Oooh! I missed writing about food! Been a while, huh? Anyway, I’m back and this post is entirely dedicated to Korean side dishes also known as banchan. If you’ve ever eaten in a Korean restaurant, you’d know what I’m talking about!
반찬 Banchan are small dishes served in Korean cuisine. All Korean restaurants serve it before they bring out the “main food” and in Korea, it’s a must in their homes. Banchan is a requirement for a basic Korean table setting called 반상 bansang. I had my banchan 101 from my friends from Kitiwit.com and I must say, I never realized there were so many kinds! I will group them according to category to make things easier to understand and will also share with my readers what I -honestly- think of them.
(Click to enlarge photos)
It cannot get any more Korean than this.
A. 김치 KIMCHI
A national symbol for Korea and the default banchan of any Korean meal. I have not met a Korean person who does not eat kimchi, which is basically fermented vegetables.
* 김치 Standard/Regular Kimchi – made of 배추 baechu aka napa cabbage. I am not the biggest fan of kimchi, to be honest. Jimmy’s friend once told me that it’s just like salad, except it’s spicy. NO, OPPA. IT IS NOT JUST LIKE SALAD. SALAD DOES NOT TASTE LIKE THAT.
* 갓김치 Gat Kimchi - Indian mustard leaf kimchi with a large amount of red pepper powder. Fermented anchovies and gluttonous rice paste are added to reduce the spiciness and bitter taste. Still not a big fan. Moving on….
* 물김치 Mul Kimchi – White kimchi with water which is also 동치미 dongchimi. Dongchimi is a variety of kimchi consisting of various vegetable and watery brine. They are mostly eaten with spicy food and traditionally consumed during winter as 동 dong = winter. I personally like it especially when eating spicy dishes though the concept of cold soup still baffles me.
B. 나물 Namul
General term for a Korean seasoned, marinated or stir-fried vegetable dish. Namul banchan are usually seasoned with sesame oil, salt, vinegar, minced garlic, chopped green onions, dried chili peppers, and soy sauce.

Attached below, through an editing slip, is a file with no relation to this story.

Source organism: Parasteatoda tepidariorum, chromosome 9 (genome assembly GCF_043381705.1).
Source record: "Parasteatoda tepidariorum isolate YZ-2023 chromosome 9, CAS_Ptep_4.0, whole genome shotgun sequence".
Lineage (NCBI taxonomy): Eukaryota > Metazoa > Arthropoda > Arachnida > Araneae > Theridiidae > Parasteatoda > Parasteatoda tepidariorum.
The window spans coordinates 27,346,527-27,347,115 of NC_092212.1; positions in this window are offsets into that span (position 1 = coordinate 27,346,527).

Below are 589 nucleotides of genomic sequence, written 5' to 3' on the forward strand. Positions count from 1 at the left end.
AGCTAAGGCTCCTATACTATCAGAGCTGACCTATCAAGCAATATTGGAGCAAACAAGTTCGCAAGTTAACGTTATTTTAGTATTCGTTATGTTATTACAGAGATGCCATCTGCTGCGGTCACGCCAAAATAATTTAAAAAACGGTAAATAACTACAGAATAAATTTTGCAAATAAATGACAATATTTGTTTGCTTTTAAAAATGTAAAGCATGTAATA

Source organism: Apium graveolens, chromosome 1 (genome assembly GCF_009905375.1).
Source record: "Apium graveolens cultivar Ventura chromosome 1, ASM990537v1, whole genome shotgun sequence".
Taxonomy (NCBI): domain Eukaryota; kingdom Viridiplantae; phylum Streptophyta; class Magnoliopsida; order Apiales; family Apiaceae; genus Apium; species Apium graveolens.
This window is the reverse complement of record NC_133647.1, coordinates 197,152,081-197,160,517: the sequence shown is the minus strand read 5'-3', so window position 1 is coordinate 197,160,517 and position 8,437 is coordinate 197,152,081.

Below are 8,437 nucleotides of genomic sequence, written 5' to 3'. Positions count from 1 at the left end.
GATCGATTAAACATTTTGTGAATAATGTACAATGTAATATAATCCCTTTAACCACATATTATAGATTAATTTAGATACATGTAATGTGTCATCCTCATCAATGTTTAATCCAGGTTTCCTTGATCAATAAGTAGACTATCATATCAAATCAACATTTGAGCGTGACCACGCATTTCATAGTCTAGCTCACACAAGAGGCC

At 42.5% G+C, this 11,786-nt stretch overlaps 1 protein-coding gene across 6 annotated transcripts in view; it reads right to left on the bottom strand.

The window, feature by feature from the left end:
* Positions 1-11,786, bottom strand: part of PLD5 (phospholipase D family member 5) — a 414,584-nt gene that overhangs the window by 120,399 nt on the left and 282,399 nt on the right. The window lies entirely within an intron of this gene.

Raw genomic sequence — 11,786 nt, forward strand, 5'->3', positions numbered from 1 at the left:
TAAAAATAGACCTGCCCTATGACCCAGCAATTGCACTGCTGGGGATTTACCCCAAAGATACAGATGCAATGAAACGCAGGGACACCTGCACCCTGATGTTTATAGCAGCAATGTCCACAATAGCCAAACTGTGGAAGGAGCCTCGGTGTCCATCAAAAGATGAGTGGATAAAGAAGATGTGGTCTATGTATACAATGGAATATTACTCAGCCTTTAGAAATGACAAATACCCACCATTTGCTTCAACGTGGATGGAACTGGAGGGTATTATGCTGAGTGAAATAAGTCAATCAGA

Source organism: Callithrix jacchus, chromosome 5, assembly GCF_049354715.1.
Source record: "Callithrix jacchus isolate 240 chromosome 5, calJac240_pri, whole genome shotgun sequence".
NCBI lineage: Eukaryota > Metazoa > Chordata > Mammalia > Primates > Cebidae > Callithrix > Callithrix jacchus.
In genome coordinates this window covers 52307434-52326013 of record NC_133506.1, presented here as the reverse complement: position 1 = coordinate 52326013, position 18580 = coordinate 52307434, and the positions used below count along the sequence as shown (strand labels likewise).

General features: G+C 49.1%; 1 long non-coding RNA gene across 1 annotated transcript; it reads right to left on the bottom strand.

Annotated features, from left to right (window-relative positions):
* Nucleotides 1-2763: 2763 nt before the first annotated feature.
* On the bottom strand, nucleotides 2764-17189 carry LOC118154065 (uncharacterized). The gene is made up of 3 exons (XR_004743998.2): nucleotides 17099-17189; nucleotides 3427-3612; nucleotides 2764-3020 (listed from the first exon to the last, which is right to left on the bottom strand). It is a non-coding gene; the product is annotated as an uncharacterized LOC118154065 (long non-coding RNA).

* 호박무침 Hobak Muchim – Seasoned pumpkin. It’s as simple as that though according to some websites, hobak is a Korean summer squash that is roundish in shape and has light and dark green stripes. Is it not zucchini?! Anyway, I’m cool with this banchan. Not my fave but I eat it when it’s there.
* 콩나물 무침 Kongnamul Muchim – Cold boiled bean sprouts with sesame oil, which is also a very popular side dish. The texture is crisp, and the flavor is typically very light. Some restaurants serve it spicy while others serve it regular and by now, I’m sure you already know which one I prefer. I like stuffing my 삼겹살 samgyupsal wrap with this!
This category refers to dishes made of vegetables, meat, seafood, or tofu which have been simmered in a mixed sauce or seasoned broth. Jorim is the noun of 조리다 jorida, which means “to simmer in a thick soup or sauce”.
* 감자 조림 Gamja Jorim – Potatoes cooked in soy sauce (with a bit of sweetness) which is one of the most popular side dishes for school lunch boxes in Korea. Also, this is pretty easy to make. I tried to cook one for the first time without even knowing how it’s supposed to taste like and surprisingly, Jimmy loved it (albeit I thought it’s supposed to be leaning more towards salty than sweet ‘coz I’m Pinoy like that)!!! I like it too but as a banchan, I feel like it’s a bit heavy.
Please don’t forget to follow us on Twitter: Kring, My Korean Boyfriend, Jimmy Kim
And “like” us on Facebook: Kring Elenzano / The Krimmy Couple / C.N.A. Philippines
Subscribe to my YouTube account: FunnySexy